Concentrated photovoltaics (CPV) systems employ sunlight concentrated onto photovoltaic surfaces for the purpose of electrical power production. Solar concentrators of all varieties may be used, and these are often mounted on a solar tracker in order to keep the focal point upon the cell as the sun moves across the sky. Luminescent solar concentrators (when combined with a PV-solar cell) can also be regarded as a CPV system. Concentrated photovoltaics are useful as they can improve efficiency of PV-solar panels drastically.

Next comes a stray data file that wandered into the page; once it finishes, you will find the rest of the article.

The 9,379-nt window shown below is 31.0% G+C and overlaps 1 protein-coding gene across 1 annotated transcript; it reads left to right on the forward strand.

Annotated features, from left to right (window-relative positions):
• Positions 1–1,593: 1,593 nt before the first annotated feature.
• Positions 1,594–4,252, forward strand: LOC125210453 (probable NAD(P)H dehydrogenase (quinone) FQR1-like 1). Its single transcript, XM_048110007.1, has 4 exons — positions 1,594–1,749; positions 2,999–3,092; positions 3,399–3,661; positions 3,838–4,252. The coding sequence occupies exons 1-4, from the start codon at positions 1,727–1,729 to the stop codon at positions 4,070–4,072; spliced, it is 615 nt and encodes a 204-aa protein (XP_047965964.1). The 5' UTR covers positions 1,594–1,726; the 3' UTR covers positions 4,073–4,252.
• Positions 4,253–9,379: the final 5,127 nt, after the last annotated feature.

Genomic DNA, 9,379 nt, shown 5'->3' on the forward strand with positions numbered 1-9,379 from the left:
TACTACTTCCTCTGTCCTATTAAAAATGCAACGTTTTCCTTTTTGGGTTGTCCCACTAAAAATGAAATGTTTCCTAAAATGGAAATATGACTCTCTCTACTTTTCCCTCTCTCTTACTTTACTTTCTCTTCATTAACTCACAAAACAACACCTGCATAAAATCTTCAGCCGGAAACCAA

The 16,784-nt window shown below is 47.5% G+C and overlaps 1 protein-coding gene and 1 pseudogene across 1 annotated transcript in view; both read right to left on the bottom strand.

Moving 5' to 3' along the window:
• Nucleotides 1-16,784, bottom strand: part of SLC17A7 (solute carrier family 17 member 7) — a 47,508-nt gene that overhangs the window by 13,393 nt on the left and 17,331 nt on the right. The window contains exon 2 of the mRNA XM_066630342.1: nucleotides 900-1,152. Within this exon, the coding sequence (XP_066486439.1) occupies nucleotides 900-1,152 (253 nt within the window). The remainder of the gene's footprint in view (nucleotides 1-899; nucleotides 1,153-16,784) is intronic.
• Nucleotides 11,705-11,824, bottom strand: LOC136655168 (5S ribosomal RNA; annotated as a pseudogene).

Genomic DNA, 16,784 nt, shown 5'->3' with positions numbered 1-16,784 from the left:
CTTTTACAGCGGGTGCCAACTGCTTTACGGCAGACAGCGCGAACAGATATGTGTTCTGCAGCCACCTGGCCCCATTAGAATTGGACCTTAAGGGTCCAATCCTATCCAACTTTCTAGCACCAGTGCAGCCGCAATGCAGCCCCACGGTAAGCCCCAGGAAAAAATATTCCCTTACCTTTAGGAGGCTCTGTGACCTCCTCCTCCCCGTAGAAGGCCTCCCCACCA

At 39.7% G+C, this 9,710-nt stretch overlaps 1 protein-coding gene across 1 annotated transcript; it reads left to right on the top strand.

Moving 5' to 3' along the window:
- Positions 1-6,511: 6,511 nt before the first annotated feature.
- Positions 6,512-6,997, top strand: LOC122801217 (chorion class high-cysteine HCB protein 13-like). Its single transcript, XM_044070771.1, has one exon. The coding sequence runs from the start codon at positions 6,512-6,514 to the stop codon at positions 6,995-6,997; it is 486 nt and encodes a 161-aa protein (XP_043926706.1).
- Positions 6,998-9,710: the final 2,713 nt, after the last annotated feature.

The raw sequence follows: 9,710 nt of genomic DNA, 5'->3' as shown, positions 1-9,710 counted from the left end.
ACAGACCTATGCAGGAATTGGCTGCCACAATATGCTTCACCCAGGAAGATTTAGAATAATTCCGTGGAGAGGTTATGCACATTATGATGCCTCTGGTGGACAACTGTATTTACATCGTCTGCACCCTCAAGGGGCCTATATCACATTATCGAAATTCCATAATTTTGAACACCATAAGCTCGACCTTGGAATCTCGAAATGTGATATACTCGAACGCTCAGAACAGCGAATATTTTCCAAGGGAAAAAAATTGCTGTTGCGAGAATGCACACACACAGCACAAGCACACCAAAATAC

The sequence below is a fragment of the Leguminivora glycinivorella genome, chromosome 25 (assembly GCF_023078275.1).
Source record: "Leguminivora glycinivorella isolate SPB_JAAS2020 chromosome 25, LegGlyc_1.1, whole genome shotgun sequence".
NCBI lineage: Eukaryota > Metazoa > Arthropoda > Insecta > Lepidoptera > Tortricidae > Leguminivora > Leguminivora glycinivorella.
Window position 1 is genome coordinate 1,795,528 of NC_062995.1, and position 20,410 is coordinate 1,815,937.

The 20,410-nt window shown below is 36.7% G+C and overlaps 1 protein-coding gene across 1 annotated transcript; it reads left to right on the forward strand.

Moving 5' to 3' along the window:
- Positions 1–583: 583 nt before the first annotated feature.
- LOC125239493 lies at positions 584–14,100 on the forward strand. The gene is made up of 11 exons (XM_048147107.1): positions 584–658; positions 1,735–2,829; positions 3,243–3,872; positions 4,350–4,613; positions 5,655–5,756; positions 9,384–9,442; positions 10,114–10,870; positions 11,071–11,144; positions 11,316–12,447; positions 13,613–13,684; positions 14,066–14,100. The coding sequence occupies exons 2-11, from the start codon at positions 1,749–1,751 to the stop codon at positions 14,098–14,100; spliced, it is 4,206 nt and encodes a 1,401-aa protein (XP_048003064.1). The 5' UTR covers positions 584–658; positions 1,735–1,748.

Thermoelectric, or "thermovoltaic" devices convert a temperature difference between dissimilar materials into an electric current. First proposed as a method to store solar energy by solar pioneer Mouchout in the 1800s, thermoelectrics reemerged in the Soviet Union during the 1930s. Under the direction of Soviet scientist Abram Ioffe a concentrating system was used to thermoelectrically generate power for a 1 hp engine. Thermogenerators, but in the following cases powered by the heat source plutonium-238 in radioisotope thermoelectric generators are used in the US space program as an energy conversion technology for powering deep space missions such as the Mars Curiosity rover, Cassini, Galileo and Viking. Research in this area of thermogenerators, which can use any heat source, is focused on raising the efficiency of these devices from 7–8% to 15–20%.